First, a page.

TDFs Evolve Alongside Participant Preferences

The 2017 Participant Survey from Northern Trust Asset Management also shows today's workers are looking more at outcomes to measure retirement savings and investing success.

Northern Trust Asset Management has published its 2017 Participant Survey, suggesting there is a clear shift occurring in the attitudes towards retirement savings, investing and expectations around retirement.

Yet some aspects of the retirement planning conversation remain the same. Notably, both retirees and workers still say the best piece of guidance in helping them prepare financially for retirement is learning how much money they will need to be financially secure. According to the Northern Trust data, 43% of workers say they estimate they will need $1 million or more to retire. Interestingly, only 25% of current retirees reported they needed a nest egg of that size.

The data also shows the measures for long-term investing success are changing. Workers are more likely to look at account balances and monthly income compared with retirees as lead measures of success. Retirees, on the other hand, are more likely to look at investment performance as the lead measure for success, and they more often rely on a financial adviser to tell them how they are doing.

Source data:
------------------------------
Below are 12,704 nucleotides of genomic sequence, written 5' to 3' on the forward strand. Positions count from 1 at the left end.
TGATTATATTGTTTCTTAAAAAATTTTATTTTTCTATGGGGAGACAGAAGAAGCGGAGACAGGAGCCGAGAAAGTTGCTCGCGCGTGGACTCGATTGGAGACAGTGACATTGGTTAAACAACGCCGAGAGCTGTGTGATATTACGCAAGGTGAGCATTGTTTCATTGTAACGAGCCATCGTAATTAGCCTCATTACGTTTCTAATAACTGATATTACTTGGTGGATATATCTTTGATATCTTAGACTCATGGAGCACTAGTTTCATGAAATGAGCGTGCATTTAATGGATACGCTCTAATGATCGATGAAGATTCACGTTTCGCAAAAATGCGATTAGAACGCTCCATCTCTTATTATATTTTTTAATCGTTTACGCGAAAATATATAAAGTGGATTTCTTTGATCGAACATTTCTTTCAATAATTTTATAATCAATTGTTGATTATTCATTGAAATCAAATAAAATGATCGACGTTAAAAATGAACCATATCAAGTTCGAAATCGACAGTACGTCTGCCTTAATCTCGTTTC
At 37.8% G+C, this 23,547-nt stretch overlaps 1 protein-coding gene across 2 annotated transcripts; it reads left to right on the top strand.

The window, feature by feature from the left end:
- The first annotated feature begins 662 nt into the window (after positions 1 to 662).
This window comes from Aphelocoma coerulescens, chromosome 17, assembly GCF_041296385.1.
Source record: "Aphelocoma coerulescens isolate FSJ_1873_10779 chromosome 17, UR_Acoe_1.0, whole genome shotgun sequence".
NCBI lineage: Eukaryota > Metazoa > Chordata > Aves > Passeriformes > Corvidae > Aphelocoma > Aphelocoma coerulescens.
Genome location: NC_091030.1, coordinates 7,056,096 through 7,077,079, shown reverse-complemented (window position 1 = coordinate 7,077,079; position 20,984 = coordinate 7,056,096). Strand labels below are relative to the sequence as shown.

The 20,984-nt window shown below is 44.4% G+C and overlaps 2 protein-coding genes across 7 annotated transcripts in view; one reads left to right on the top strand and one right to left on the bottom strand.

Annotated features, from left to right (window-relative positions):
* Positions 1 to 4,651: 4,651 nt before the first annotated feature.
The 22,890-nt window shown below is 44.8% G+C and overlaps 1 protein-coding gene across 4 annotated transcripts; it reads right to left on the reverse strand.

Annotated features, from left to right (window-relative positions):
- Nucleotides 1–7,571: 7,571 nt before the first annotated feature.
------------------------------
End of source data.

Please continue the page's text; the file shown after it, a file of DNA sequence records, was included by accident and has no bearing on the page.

Additionally of note heading into 2018, Northern Trust says there is evidence that workers are “starting to care less about the actual managers of the products and more about the product’s objectives.” Specifically, less than half of current workers (47%) view the manager brand name as very important or critical in selecting the option, compared with 62% of retirees.

“Risk is always top of mind in retirement investing, but risk has many components that must all be understood,” researchers note. “While individuals tend to focus on the risk of losing money, it’s often equally important to think about the danger of not taking enough risk to meet your objective.”

The participant survey also shows evidence of an ongoing reevaluation of target-date funds.

“Target-date products are no longer the modular asset-allocation set it and forget it type options that asset managers first launched many years ago,” the analysis states. “They continue to evolve as greater focus is applied to understanding investors and their actual retirement needs.”

The data shows overall satisfaction with target-date funds remains consistent, with 91% of works satisfied with their funds. Satisfaction with respect to performance has improved 10% this year, to 92%.

Additional findings are available here.